Being a middle manager is kind of like being in the middle seat on an airplane. It’s uncomfortable in both directions. We’ve got to take strategy from above and communicate it into tasks for front-line workers. Then we need to provide advice to the workers about how that’s going, and also give feedback to our supervisors.
Middle managers have become the glue that binds the book of purpose and execution at an organization. Researchers found that middle managers are responsible for an organization to make financial gains in a Harvard study of 429 publicly traded companies and 450,000 employee responses. But the role of the middle manager is changing as we shift to teams that work remotely with digital options for reporting.
Middle managers have been human traffic controllers for decades: moving information across teams, tracking project status, and serving as go-betweens among senior leaders and lower employees. As companies move to more dispersed workforces, the conventional function of a middle manager is growing more irrelevant. Future middle managers will use digital tools made for tracking hybrid teams while centering their efforts on team building and talent development.
This will lead businesses to reexamine established career paths. Organizations will begin to offer growth paths that empower individuals to develop their technical skills without inevitably taking managing people. Supervisors will have more opportunities to focus on uniting the people that are the backbone of every business.
What has changed?
The middle manager’s role in monitoring productivity is becoming more redundant because of three reasons:
- The physical office is being replaced by a digital foundation. It is easier to automate the documentation and sharing of key information when communication is on a digital channel. This increases transparency. But it also eliminates the information sharing that is typical of middle management.
- A digital workforce makes measuring output easier but making a shared mission harder. Digital tools simplify the process of measuring output. But with a workforce that doesn’t physically meet, building and keeping ties around a single mission is harder than ever. Managers must become experts in clear communications and rallying teams.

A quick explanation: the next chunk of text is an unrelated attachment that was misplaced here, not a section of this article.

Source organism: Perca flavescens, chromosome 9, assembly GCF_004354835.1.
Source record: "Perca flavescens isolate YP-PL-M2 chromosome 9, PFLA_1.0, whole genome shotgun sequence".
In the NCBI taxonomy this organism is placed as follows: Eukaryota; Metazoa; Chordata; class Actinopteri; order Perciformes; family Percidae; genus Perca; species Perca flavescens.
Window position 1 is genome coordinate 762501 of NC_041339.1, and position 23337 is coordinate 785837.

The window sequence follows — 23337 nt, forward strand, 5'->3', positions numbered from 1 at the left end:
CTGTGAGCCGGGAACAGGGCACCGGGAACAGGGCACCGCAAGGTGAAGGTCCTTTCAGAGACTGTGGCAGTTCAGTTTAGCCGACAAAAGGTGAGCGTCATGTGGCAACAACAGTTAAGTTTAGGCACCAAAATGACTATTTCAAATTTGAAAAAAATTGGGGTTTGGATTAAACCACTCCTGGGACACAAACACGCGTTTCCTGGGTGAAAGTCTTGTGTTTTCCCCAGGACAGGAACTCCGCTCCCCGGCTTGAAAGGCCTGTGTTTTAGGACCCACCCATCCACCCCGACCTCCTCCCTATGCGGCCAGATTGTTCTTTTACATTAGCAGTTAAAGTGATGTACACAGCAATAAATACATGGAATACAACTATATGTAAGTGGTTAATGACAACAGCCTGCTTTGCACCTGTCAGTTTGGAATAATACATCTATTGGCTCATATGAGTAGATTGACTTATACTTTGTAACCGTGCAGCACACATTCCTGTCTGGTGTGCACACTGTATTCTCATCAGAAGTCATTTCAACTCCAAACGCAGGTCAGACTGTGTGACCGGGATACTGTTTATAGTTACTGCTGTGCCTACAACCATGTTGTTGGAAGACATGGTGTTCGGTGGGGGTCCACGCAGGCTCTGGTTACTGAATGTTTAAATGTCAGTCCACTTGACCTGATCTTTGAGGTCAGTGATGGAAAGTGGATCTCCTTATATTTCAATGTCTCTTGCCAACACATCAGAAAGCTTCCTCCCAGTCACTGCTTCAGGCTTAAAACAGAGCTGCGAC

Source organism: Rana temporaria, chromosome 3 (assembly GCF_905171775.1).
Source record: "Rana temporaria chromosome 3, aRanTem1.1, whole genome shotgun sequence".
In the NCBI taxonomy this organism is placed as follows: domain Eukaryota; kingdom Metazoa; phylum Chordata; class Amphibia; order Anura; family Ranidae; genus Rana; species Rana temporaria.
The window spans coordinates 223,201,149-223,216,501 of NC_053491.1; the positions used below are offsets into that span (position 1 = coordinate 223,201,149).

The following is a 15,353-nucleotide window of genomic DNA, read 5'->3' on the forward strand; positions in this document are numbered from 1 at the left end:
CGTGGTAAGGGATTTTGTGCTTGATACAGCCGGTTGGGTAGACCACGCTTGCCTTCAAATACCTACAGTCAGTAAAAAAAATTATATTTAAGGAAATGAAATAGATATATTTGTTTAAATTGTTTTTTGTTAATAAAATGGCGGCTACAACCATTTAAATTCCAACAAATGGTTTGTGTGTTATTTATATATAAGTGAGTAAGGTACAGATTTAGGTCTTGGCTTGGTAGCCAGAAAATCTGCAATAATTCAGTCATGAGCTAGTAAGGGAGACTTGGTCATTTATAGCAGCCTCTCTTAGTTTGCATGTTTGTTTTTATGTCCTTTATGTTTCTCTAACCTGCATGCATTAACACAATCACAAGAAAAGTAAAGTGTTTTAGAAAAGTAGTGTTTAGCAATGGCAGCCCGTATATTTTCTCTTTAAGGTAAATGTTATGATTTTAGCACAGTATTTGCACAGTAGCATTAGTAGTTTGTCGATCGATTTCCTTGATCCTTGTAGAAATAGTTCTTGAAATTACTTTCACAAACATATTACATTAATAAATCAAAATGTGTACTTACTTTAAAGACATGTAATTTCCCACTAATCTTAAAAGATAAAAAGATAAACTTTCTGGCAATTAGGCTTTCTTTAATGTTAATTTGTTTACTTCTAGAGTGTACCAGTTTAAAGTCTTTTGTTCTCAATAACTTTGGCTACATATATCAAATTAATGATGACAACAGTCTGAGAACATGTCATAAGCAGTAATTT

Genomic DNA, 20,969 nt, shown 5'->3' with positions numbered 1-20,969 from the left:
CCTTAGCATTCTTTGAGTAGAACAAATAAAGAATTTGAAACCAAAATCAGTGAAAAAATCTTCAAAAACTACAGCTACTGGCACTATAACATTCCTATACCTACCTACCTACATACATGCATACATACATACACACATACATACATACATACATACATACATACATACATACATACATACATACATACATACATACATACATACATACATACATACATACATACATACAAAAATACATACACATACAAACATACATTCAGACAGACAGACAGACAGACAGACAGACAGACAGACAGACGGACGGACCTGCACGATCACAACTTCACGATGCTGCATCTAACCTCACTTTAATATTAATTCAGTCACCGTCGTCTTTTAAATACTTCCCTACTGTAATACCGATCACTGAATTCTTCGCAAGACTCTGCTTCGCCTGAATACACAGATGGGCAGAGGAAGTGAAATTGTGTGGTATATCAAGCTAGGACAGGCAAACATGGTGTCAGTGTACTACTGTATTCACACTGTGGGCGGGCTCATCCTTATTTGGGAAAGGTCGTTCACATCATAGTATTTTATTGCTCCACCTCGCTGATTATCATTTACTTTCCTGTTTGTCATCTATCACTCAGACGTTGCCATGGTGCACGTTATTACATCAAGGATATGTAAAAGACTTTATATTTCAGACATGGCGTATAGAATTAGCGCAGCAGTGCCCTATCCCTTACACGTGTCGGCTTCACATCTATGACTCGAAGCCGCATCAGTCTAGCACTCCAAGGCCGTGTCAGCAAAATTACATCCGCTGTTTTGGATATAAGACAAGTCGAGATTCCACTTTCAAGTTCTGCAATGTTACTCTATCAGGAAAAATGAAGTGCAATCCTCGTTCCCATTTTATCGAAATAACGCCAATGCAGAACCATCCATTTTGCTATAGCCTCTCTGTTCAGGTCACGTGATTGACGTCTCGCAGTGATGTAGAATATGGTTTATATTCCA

- The 9–5 work pattern is becoming out-of-date. When we were all working from the office, the middle manager could walk around the office to check in with employees. But we now have a flexible work environment where people may not all work at the same time. So managers must now intentionally design workflows that don’t depend on physically being in the same space at the same time.
From traffic control to leaders
Rather than remaining as traffic controllers, managers should use digital tools to track their direct reports’ workloads. This shift asks leaders to release their grip on information flow. Knowledge should be democratized. The default setting for company information should be open to everyone. As a manager in the future, you must be comfortable with more day-to-day accountability from their workers, but in return, your direct reports will be empowered with the context that they need to make quicker and better decisions.
Management isn’t the only way to grow
For most organizations, becoming a manager is the only way for someone to advance. But that creates a lot of middle managers who don’t want to lead people. It also devotes limited recourse to a large group of workers that want to advance their careers, without regard for whether they are interested in becoming the type of supervisor the company needs. Companies will need to reassess who becomes a manager in this new digital-first environment.
Slack has created two equally valuable ways to advance: an expert path and a team development path. As an expert, employees can be promoted to a vice president based only on their technical mastery. They do not need to develop the team, report, or manage people. Employees on the team development track show technical expertise, but also possess competency and an interest in managing. That includes removing obstacles, aligning resources, creating clarity in the mission of the team, and coaching individuals.
As the routing of work becomes digital, middle managers need to be empowered to focus on developing talent, creating connections, and building inclusion among employees. Companies must also build career ladders that allow experts to grow in title and compensation based on expertise and results, without compelling them to become managers. Many people are ambitious, but not particularly interested in managing people. Providing these employees with a compelling development track will be essential both for their own growth and job satisfaction, and to ensure that those who do become middle managers want to do the work involved.
When managers spend most of their time coaching and leading, the company sees substantial returns. The middle manager of the future should possess technical competency while also defining what good looks like. That manager should shape the career development and learning journeys of their team.